I am fan & friend of Vincent.
I am fan & friend of Vincent. I have to grit my teeth a little here, though, because the concept you're referencing was introduced by me at the Forge as "points of contact," about seventeen years ago. This was, I think, the first time that anyone in role-playing talked about how play "reverberated" or "resonated" between interpretation of these points' use and setup/implications for the next point.
(One of the subtopics at the time concerned my observation that "all talk, none of those awful dice, we just talk it through" play was actually maximal in points of contact rather than minimal.)
It was also related to the ongoing conversation at that time among me, Vincent, and some others like Ralph Mazza, Mike Holmes, and Walt Freitag, concerning whether all play was basically talking, with mechanics as facilitative and positively-disrupting participants.
This is a good example of the interplay among our ideas generated by the concept (warning: also over-intense and intimate, not geared for third-party reading) Exploration of System (split) (June 2003) and the badly-mistitled The whole model – this is it (November 2003). Some later reflections are much more accessible, like Jason’s Unified Theory of Exploration (February 2004) and Whatever happened to Points of Contact? (August 2005)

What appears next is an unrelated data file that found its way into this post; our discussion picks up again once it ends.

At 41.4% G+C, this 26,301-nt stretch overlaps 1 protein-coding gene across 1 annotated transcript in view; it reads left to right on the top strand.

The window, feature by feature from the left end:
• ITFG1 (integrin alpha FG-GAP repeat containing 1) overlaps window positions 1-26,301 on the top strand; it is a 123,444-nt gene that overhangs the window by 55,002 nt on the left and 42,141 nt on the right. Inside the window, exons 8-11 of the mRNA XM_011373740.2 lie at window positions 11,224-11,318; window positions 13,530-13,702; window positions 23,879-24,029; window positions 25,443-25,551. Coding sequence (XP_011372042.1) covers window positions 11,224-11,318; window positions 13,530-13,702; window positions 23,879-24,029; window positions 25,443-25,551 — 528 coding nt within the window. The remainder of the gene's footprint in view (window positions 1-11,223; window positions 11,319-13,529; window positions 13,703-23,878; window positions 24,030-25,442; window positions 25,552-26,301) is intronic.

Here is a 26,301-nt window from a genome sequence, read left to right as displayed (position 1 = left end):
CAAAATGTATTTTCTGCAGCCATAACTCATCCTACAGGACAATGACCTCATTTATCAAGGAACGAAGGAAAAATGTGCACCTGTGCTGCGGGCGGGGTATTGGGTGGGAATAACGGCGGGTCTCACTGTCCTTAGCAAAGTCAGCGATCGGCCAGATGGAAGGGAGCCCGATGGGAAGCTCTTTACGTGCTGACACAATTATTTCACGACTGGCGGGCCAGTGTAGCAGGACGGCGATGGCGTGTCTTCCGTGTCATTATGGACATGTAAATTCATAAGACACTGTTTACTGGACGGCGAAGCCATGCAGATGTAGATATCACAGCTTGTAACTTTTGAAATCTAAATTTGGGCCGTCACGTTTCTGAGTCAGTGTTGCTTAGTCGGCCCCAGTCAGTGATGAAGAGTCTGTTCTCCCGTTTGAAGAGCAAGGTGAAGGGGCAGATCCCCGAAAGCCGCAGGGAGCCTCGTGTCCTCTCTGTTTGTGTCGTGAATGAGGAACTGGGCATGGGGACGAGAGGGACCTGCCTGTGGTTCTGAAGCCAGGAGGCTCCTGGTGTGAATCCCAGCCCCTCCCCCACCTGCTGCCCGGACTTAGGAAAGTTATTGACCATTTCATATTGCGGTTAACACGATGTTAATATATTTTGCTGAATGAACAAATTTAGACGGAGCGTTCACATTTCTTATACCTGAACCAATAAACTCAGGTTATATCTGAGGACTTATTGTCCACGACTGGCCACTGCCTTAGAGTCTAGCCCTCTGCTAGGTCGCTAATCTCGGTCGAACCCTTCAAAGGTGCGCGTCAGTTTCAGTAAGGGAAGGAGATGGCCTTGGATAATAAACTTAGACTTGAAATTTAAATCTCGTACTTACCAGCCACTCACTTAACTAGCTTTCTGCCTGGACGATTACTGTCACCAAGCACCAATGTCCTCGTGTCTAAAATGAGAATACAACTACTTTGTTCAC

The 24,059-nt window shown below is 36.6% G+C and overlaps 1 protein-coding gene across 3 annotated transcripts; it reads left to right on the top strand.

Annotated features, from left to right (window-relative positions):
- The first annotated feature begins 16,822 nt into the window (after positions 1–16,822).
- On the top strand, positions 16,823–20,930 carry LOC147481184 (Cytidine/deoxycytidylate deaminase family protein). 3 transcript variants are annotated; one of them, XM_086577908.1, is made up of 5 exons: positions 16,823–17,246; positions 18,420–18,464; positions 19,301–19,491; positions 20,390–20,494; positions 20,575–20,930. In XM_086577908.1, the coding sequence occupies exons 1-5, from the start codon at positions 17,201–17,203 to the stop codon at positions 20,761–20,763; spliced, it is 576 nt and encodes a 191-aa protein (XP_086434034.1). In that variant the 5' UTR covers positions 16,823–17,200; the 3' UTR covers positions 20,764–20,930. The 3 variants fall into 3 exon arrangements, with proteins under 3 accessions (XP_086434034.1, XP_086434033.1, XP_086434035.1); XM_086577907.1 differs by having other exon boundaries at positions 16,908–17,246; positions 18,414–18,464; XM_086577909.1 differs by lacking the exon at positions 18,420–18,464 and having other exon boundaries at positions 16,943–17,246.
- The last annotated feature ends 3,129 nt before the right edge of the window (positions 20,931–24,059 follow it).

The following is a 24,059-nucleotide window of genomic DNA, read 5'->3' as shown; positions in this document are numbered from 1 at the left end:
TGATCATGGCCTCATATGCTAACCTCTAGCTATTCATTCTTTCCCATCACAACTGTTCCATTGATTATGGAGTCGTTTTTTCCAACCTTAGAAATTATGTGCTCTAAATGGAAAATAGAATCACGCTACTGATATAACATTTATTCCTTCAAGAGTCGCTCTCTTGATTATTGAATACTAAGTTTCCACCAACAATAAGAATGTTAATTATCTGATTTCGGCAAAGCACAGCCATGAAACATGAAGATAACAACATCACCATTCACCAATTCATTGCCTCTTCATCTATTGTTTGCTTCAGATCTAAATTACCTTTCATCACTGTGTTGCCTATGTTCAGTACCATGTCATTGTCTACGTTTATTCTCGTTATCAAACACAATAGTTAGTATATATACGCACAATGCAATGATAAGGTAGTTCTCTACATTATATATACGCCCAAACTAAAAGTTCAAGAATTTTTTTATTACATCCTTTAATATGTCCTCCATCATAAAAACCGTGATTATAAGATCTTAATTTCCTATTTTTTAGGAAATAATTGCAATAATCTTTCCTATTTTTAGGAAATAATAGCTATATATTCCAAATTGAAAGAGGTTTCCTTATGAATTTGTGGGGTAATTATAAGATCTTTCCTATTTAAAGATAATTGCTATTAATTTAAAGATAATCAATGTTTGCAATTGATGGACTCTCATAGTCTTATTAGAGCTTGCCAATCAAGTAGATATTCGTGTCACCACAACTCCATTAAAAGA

There are lots of other threads; it was a on-off-think-post-rethink topic for quite a while.
Ah! Yes, I like “points of
Ah! Yes, I like "points of contact" as a term. I am amused to see that in 2005, I made a short post to one of these threads, but I'm not sure if I understood the idea at that time.